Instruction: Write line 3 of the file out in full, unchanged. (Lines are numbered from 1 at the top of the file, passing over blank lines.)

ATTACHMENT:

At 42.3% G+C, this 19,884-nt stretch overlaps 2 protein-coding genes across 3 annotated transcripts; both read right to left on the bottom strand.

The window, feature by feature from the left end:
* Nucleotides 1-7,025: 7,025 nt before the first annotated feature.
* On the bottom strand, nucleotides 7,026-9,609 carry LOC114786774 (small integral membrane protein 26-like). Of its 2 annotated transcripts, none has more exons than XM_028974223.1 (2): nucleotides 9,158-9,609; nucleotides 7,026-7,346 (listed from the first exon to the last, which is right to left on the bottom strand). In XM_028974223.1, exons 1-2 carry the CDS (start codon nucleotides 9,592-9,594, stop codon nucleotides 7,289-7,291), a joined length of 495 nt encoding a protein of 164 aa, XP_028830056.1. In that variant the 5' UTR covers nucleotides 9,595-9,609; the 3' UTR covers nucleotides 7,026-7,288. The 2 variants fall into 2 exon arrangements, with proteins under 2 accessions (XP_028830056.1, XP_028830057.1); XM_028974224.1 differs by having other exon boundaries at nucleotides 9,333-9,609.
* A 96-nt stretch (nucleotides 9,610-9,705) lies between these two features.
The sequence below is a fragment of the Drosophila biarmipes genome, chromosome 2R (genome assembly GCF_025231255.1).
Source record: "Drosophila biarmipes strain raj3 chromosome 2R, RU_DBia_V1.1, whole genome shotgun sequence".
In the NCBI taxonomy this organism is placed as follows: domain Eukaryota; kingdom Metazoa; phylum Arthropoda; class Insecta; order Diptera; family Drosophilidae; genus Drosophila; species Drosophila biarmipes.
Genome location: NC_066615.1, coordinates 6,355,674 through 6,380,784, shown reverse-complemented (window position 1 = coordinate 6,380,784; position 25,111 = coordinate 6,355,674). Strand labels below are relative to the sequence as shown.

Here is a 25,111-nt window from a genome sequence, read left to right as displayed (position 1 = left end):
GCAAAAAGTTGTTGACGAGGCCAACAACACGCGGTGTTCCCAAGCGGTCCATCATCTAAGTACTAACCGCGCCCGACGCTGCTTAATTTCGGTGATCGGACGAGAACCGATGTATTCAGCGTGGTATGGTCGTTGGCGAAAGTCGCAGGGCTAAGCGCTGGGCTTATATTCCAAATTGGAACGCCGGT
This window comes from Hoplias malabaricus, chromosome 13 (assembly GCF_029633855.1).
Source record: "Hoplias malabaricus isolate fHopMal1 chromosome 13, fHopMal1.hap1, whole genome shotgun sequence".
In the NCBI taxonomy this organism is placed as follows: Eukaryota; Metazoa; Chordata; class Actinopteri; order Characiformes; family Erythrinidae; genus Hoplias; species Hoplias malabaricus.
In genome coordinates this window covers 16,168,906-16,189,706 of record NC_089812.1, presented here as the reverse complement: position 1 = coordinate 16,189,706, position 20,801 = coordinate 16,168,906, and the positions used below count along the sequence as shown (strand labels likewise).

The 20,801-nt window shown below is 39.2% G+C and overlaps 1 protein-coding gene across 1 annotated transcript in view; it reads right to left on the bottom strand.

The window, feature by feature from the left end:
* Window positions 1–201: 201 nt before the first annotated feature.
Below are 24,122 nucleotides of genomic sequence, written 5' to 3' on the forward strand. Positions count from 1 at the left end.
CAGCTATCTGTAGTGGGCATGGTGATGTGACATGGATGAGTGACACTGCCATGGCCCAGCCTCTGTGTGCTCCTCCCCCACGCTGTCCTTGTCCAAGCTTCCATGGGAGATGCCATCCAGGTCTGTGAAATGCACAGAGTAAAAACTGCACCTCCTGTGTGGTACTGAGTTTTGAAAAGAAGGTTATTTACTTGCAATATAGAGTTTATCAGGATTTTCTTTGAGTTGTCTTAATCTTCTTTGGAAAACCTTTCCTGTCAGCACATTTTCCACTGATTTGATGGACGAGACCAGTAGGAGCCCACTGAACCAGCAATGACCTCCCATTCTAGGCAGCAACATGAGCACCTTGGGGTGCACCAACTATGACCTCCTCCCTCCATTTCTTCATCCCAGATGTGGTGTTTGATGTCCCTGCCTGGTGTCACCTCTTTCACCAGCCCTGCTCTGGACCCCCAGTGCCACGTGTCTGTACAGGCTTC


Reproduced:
* Nucleotides 1-7,025: 7,025 nt before the first annotated feature.